Synopsis: After overhearing her fiance's plans to betray George Washington, a New England patriot asks an engaged tinker to help her warn the general's men. However, a case of mistaken identity cause them to be shot down and, because they are believed to be traitors, their spirits are forced to roam the property forever, or at least until they can prove their innocence.
Movie Review: The Time of Their Lives (1946)
A review of the 1946 comedy starring Bud Abbott and Lou Costello.
I introduced my oldest daughter to her first Abbott and Costello movie several years ago, the night before her baby sister came home from the hospital. And, she has been a big fan since. As a result, we've watched quite a few of their other films together and, when I saw this movie was airing, I ended up recording it so we could watch it together yesterday. Overall, I think it was another good choice.
This movie is somewhat unique when compared to other Abbott and Costello films. Even though the film gives the comedy dual top billing, they actually don't appear in the film as a team. In fact, if anything, Abbott is more of a co-star with Costello and Marjorie Reynolds getting the bulk of the screen time.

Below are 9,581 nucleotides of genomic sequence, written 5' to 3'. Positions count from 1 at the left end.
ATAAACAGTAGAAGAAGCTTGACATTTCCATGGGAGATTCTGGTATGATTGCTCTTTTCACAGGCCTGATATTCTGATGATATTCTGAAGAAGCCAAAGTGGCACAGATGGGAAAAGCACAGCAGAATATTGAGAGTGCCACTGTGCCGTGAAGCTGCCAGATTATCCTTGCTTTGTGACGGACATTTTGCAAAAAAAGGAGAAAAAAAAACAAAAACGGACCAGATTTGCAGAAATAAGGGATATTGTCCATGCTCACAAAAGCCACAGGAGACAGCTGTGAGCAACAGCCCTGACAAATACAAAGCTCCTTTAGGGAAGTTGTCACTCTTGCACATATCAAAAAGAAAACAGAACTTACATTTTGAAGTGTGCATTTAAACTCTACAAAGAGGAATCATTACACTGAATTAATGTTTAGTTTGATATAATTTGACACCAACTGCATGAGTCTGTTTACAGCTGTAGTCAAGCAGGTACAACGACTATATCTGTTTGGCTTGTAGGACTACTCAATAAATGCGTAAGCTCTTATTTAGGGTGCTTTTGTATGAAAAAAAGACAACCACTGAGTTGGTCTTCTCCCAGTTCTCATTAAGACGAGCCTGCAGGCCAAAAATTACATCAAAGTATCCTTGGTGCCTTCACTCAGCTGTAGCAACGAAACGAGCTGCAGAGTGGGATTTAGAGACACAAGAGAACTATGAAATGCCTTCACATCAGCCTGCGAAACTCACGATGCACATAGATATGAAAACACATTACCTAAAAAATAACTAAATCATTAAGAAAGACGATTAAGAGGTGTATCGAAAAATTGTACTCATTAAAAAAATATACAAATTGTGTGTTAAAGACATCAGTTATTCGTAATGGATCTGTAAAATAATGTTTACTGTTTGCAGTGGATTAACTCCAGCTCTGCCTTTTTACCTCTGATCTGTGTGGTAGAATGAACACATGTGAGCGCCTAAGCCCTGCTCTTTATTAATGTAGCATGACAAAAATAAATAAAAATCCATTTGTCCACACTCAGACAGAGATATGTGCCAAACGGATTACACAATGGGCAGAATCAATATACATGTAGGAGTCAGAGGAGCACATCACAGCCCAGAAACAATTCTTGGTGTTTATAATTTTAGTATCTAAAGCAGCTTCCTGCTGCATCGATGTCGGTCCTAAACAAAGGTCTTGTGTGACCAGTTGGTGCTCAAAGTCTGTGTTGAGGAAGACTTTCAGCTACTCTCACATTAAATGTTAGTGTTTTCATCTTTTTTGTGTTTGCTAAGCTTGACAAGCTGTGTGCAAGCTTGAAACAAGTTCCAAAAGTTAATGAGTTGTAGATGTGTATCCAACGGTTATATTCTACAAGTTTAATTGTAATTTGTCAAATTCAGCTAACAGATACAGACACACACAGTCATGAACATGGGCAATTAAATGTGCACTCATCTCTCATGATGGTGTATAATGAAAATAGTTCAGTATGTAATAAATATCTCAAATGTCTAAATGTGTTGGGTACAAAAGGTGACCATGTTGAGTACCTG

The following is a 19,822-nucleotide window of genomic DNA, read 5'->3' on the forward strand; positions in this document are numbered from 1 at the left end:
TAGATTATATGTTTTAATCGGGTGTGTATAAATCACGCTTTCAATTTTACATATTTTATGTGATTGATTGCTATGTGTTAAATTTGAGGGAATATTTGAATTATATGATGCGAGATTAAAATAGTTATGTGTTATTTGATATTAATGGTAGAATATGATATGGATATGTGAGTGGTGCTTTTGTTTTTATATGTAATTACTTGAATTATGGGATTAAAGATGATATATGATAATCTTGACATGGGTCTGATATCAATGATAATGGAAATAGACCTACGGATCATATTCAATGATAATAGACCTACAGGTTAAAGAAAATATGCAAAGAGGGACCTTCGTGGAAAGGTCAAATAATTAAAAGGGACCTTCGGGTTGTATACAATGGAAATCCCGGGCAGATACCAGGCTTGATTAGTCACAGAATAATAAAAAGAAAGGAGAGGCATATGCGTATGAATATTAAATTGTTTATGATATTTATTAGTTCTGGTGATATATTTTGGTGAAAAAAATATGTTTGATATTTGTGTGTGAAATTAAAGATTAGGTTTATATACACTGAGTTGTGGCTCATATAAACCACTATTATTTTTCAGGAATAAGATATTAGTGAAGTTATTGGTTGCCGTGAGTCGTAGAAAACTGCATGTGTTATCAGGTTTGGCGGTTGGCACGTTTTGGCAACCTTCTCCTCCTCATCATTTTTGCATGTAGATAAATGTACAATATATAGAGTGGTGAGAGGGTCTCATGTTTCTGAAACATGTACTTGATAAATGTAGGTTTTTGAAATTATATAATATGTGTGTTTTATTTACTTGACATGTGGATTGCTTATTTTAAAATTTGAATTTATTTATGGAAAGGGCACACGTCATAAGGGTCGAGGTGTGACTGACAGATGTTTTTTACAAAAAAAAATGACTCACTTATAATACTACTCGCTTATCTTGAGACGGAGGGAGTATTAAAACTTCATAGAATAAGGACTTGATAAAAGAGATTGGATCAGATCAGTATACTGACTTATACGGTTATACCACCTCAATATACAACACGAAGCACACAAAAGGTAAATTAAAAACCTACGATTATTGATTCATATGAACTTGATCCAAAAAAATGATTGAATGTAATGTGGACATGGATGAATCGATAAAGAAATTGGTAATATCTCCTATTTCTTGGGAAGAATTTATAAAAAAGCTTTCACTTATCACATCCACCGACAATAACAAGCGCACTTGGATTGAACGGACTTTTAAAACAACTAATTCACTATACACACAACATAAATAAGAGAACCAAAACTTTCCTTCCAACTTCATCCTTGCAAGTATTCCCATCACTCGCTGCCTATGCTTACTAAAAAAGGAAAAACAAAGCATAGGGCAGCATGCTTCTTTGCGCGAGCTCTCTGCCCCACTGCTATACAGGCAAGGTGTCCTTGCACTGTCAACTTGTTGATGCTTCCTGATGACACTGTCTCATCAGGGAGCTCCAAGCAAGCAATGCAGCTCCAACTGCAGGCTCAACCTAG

The thing I found I liked about this one was the plot wasn't quite as predictable as other Abbott and Costello films we've watched. This is because, even though the spirits gaining their freedom seems easy (all they have to do is find a note from George Washington that clears their name), it proves to be much more difficult because of a variety of obstacles ranging from furniture being removed from the house to the property itself being burned down.
Also, while Abbott doesn't have that big of a role in the film, his scenes with Costello (which primarily consists of the Tinker's ghost trying to get revenge because he believes Abbott's character is the butler who wronged him) were still very funny. And, I have to admit, it was actually kind of fun watching Abbott in more of a bad guy role because it allowed him to show off his own comedy skills rather than simply play Costello's straight man.
Another intriguing thing about this film was the relationship Costello's tinker character had with Reynolds' ghost character. They both had loves they pined for. But, at times, it did look like they were developing feelings for each other too. This did keep things somewhat interesting, at least in my opinion, because I wondered if they would actually leave the property once they were freed or would decide to remain. As a result, the ending just wasn't anywhere near as predictable as I thought it would be and that is a good thing.
As I said, it was a bit strange not seeing Abbott and Costello working as a team in this movie. But, in many ways, I think that helped the film because it allowed them to branch out more rather than just performing the same routines they perform in most of their films. My daughter and I definitely enjoyed this movie as a result.
My Grade: A
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